Athens Review, Athens, Texas

January 4, 2013

Back to work

Education, water issues on minds of legislators

Rich Flowers
Athens Daily Review

Athens — Henderson County’s representatives in the Texas Legislature are focused on issues such as water, education and transportation as the 83rd Texas Legislature gets set to convene on Tuesday.

State Senator Robert Nichols and State Representative Lance Gooden anticipate tough decisions for both chambers over the next five months.

Nichols said former Speaker of the House Sam Rayburn tagged water education and transportation as the “big three” more than half-a-century ago. The 83rd meeting of state lawmakers will be dominated by debate concerning planning and funding in those areas.

“We’ve got a lot to do in education,” Nichols said. “We cut their funding quite a bit and there are a lot of things the local districts would like to see changed.”

Nichols represents more than 100 school districts in District 3. Before each legislative session, he visits every school superintendent to find out what they think needs to be fixed. The Standardized Testing and Reporting System used by the state is high on the list.

“One of the main things all of the school superintendents told me is about the testing and how disruptive it is,” Nichols said. “They only have 170 days of education for the school year, and of that somewhere between 42 and 46 days are disrupted due to the new testing. We have to have accountability in education, but we do not have to spend that much time testing.”

Gooden is not shy about giving his assessment of the test.

“We have spent hundreds of millions of dollars on the STAR tests which have been a total failure and lined the pockets of special interests,” Gooden said.  “I’m really disgusted with the program we have in place.”

Water concerns grow as the state population increases, especially in urban areas.

“Since we had our last session, we had a major drought,” Nichols said. “I think people realize how important water planning is, especially in those urban areas. In East Texas, we have the water and everyone else wants it. ”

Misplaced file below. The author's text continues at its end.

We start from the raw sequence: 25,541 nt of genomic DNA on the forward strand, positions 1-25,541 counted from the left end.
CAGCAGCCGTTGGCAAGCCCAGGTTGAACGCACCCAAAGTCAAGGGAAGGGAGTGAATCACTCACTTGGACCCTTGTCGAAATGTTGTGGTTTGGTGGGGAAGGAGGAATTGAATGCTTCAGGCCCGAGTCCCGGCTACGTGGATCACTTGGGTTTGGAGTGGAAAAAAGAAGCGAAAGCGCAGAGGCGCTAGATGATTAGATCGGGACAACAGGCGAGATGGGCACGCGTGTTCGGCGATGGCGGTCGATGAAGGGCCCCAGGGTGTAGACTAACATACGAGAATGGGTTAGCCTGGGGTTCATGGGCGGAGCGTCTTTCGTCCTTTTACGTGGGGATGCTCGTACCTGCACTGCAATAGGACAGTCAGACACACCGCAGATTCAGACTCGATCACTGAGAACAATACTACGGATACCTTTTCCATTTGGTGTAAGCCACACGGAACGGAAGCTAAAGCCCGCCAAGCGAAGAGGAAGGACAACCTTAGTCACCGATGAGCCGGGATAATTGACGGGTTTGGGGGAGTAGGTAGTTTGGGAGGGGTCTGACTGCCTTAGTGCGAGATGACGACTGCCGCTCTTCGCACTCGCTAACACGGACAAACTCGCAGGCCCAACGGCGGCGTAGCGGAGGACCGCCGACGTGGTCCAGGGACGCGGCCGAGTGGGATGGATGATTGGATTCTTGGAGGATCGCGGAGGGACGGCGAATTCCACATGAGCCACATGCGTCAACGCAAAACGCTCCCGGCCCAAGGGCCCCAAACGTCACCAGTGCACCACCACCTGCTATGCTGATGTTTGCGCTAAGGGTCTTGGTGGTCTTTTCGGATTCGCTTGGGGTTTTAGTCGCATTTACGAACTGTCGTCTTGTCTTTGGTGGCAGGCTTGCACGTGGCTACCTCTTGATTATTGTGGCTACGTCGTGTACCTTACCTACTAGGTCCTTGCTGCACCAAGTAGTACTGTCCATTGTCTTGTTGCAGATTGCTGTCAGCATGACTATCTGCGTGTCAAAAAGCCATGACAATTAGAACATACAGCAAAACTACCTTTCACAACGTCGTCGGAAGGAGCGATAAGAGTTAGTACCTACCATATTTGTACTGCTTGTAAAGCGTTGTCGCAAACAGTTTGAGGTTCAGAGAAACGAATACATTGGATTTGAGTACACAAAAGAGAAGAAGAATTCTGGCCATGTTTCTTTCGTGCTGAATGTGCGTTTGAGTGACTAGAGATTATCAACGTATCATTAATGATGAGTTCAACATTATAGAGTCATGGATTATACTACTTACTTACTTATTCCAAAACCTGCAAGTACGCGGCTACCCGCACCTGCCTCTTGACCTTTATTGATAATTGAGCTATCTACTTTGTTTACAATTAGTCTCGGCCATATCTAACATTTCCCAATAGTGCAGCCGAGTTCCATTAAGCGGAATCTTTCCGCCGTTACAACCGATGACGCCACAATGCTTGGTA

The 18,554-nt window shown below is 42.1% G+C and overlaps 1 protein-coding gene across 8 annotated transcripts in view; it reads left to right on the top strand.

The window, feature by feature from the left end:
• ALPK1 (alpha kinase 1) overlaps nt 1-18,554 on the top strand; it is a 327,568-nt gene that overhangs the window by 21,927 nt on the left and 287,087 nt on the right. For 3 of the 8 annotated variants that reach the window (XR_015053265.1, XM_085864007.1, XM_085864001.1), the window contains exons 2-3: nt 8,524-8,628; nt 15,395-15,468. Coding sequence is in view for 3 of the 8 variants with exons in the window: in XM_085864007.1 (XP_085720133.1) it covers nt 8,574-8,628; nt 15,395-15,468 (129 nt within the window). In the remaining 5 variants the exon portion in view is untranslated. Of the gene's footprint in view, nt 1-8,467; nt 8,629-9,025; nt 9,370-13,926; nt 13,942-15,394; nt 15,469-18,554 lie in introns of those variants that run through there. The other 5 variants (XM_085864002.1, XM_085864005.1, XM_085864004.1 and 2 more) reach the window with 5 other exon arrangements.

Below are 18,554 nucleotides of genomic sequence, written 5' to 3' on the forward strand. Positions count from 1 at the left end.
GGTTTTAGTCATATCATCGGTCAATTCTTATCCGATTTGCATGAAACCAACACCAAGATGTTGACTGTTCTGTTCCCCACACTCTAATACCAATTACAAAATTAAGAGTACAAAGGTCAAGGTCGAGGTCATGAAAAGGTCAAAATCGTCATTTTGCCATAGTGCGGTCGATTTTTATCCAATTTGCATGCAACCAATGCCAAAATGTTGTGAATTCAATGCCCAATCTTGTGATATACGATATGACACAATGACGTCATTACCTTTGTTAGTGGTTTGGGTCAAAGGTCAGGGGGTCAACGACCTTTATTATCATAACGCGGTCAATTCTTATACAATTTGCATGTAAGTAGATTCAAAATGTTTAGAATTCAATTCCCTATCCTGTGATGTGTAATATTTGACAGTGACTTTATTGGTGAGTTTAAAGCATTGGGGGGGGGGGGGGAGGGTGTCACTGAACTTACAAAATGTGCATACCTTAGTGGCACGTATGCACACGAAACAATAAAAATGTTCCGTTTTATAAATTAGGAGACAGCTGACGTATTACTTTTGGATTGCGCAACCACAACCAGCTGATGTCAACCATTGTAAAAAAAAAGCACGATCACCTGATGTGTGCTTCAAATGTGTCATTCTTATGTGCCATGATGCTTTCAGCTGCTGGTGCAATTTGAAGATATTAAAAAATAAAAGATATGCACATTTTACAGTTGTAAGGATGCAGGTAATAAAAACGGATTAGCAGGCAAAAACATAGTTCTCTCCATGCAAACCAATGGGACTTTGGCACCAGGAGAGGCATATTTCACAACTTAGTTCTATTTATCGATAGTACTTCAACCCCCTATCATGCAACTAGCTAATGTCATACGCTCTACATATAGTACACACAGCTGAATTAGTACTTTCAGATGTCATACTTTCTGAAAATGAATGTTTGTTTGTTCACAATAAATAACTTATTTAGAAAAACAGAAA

Gooden and Nichols are both backing legislation to help protect consumers in rural areas from being hit with unreasonable water rate increases.

“They’ve been price- gouging for the last several years and have no intention to stop, so it’s going to be up to the legislature to provide some relief,” Gooden said. “With the support of County Judge Richard Sanders and the Commissioners Court, we’re working on legislation that will allow the commissioners court to represent rate payers across Henderson County and fight those water companies on their behalf.”

Transportation is of special interest to Nichols, who was recently named by Lt. Governor David Dewhurst as chairman of the Transportation Comm-ittee.

“How to fund it is going to be the main issue,” Nichols said.  “I’ll be filing a bill on that that will take the existing sales tax that you pay on your automobile and constitutionally dedicate it to the infrastructure — the roads and bridges.

The constitutional change would require an amendment to be placed before the voters. Nichols said the change would be phased in over about a 10-year period so it doesn’t bust the budget when implemented.

Gooden is pleased to have a spot on the House Appropriations Committee. He’s looking forward to serving with committee chairman Jim Pitts, whose 10th district now includes the western edge of Henderson County.

“This  will be another lean session and there will be talk about potentially restoring some of the cuts,” Gooden said. “I would like more funding to be restored to public education, but would also like to continue on the trail of cutting waste in our government. We cut overall state spending for the first time in 50 years in the last session, but I think there’s still fat in the budget.

Gooden said he intends to be available to the people of Henderson County during the upcoming session.

“I want the people to feel free to contact me at any time throughout the session at my Austin office and my Athens office,” Gooden said.  “I’d like everyone to feel welcome and active in the legislative session.”

Anyone who would like an electronic copy of Gooden’s newsletter can send an e-mail to He also keeps constituents up to date via his Facebook page.